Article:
In this study, materialistic attitude, buying impulsiveness, and general retail patronage loyalty were measured by previously developed scales. Buying impulsiveness was measured by a scale developed by Rook and Fisher (1995). High impulse buyers are more likely to act on sudden buying ideas and are motivated by immediate gratification. This 9-item scale accesses a consumer's tendency to buy spontaneously. Local retail shopping loyalty was measured by the General Retail Patronage Loyalty scale developed by Hozier and Stem (1985). This 10-item scale accesses the degree that consumers want to shop locally rather than outside the local community. Each item was scored on a 4-point scale with labels of never (1), occasionally (2), frequently (3), and always (4).

Respondents were asked how much more they would be willing to pay for merchandise at a local retail store versus national chain stores using a 6-point scale from "not willing to pay any more" to "price is not important, I shop locally regardless of price." Criteria for selecting clothing stores were measured across 9 items using a 5-point scale from very unimportant to very important. Attitude towards boutique clothing stores was measured by averaging each respondent's score across twelve items that relate specially to boutique stores. These items were created by the authors based on personal experiences and criteria used in the selection of retail stores.


Descriptive Statistics

Table 1 provides a demographic profile of the sample. The majority of the sample was between the ages of 18 and 29, 57.9%. Females accounted for 62.8% of the sample. In terms of race, 65.3% were Caucasian and 23.5% were African American. All of the income categories were represented with the $0-25,999 group being the lowest at 16.3% and $25,000-49,999 the highest at 25.1%.

The sample was divided into three groups based on the average score for the materialism construct as shown in table 2. The goal was to create three groups of approximately the same size in order to distinguish between respondents with different levels of materialistic attitude. The low materialism group indicated a low orientation toward possessions and money and tended not to see materialistic things as a source of happiness. The high materialism group was just the opposite. These individuals treasured possessions and money and saw such as a means towards happiness. The middle group, 38.1%, tended to be neutral in their attitude towards materialism.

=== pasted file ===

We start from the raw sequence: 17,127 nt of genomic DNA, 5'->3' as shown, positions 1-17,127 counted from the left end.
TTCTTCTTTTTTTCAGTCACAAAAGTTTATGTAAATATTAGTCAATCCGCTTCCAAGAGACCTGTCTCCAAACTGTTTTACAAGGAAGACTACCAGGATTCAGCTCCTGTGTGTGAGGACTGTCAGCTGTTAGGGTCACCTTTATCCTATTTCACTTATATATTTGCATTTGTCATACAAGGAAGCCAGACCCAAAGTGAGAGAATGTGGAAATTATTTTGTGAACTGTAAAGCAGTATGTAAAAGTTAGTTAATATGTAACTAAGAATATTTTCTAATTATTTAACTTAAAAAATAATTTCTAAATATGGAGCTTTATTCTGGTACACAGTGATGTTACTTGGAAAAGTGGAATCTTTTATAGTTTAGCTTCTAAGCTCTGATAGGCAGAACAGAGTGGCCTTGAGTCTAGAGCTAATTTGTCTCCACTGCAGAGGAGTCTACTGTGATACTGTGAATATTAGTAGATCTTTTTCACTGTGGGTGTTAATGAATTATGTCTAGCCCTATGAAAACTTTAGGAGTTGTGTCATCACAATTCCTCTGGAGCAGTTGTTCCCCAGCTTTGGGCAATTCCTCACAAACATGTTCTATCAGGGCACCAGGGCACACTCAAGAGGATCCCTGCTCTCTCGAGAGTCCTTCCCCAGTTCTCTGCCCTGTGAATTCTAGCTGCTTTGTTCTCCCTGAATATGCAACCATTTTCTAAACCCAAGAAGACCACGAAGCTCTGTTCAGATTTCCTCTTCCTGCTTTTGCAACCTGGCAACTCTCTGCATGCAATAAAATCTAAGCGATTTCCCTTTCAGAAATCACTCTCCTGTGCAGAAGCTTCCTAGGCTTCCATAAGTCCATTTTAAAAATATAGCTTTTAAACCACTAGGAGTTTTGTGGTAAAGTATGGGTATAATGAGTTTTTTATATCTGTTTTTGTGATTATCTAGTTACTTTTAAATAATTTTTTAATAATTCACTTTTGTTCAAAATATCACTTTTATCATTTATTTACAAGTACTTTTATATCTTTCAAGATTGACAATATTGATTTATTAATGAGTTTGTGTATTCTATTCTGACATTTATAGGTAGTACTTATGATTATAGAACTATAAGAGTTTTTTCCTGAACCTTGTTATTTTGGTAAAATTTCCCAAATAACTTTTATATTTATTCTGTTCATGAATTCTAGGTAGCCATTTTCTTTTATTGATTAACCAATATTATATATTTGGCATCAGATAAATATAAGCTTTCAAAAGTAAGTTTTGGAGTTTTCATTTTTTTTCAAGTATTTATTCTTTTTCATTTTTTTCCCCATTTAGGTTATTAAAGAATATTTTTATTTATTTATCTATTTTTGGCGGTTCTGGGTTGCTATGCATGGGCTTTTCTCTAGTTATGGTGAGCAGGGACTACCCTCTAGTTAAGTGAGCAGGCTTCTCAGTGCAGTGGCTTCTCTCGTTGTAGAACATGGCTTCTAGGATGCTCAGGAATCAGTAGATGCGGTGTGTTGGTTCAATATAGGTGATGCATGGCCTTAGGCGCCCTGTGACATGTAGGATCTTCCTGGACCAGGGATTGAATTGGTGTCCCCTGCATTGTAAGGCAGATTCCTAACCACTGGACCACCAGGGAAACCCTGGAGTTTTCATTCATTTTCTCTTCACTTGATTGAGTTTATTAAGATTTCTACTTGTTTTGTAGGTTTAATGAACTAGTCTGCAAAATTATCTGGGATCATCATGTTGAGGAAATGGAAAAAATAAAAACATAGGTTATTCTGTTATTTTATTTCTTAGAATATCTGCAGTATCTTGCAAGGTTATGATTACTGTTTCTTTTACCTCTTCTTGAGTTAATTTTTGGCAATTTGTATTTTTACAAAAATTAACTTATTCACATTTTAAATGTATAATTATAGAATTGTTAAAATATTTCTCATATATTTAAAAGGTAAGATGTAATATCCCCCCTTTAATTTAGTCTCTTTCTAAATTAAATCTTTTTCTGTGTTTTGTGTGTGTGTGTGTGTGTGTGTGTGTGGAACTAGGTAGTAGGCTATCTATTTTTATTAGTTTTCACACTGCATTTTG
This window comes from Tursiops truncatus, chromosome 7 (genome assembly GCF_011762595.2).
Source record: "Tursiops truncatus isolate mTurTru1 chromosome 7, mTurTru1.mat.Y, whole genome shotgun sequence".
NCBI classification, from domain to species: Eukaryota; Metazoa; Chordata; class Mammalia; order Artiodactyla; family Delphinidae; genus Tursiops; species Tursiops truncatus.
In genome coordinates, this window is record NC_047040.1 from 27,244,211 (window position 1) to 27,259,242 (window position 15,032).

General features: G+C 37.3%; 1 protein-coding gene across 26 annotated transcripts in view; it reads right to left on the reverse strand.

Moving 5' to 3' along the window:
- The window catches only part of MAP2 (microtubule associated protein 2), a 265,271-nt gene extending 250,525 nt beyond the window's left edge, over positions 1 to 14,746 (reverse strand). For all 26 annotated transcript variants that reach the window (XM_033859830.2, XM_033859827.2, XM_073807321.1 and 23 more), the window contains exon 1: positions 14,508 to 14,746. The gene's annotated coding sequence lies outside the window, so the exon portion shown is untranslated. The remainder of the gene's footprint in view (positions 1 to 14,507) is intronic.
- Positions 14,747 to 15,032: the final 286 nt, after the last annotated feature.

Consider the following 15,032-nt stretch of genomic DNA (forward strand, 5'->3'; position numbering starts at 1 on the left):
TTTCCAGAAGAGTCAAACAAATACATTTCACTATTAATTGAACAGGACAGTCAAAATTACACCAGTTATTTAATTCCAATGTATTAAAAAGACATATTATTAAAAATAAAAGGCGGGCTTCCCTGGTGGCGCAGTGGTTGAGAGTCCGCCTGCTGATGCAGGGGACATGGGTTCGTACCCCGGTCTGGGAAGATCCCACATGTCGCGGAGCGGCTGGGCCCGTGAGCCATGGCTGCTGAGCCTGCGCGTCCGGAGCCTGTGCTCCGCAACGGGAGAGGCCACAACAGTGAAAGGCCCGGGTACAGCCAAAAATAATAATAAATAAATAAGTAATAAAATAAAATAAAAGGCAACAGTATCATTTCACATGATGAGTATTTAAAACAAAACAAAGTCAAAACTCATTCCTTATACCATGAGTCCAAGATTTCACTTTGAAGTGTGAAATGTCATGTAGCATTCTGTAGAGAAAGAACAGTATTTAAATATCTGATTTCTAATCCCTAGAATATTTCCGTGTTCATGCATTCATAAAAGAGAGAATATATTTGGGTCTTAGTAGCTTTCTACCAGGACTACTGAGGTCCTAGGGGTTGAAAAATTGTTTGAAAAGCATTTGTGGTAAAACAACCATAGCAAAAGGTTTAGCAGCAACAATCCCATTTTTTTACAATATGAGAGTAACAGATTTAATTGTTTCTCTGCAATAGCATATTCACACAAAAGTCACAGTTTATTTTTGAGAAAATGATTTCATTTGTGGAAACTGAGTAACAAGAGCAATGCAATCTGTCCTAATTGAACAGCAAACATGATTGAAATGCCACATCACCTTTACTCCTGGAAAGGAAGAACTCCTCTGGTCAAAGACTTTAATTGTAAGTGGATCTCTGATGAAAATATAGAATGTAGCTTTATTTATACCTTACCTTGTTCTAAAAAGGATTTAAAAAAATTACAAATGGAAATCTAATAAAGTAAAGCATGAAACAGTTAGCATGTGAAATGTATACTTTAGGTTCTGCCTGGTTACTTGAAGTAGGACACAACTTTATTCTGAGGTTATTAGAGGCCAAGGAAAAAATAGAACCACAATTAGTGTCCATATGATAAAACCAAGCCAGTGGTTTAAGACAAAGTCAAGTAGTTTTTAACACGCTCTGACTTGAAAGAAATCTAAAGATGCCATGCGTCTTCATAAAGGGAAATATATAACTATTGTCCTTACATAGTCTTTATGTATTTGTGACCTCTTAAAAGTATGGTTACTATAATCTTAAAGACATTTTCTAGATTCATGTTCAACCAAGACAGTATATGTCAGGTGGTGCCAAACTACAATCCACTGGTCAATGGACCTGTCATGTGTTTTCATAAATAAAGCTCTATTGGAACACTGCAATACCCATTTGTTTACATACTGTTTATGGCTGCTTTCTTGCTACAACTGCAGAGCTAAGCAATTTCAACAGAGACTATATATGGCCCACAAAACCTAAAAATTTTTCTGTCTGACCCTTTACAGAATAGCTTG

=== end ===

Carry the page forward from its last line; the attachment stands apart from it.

Empirical results

The first analysis was to determine if a person's materialistic attitude impacted local shopping loyalty, buying impulsiveness, willingness to pay more at local retailers, and overall attitude towards boutique clothing stores. Results are shown in Figure 3. Materialism was significantly related to buying impulsiveness and attitude toward boutique clothing stores. For both there is a direct, positive relationship.

Table 4 shows the second step in the analysis was to examine factors that impact a person's selection of a retailer. Of the nine factors examined, two were significantly different product selection and store image (see). Product selection is less important in store selection for the low materialistic group than either the average or high materialistic groups. For store image, it appears that the more materialistic a person's attitude, the more important store image is in selecting a clothing retailer.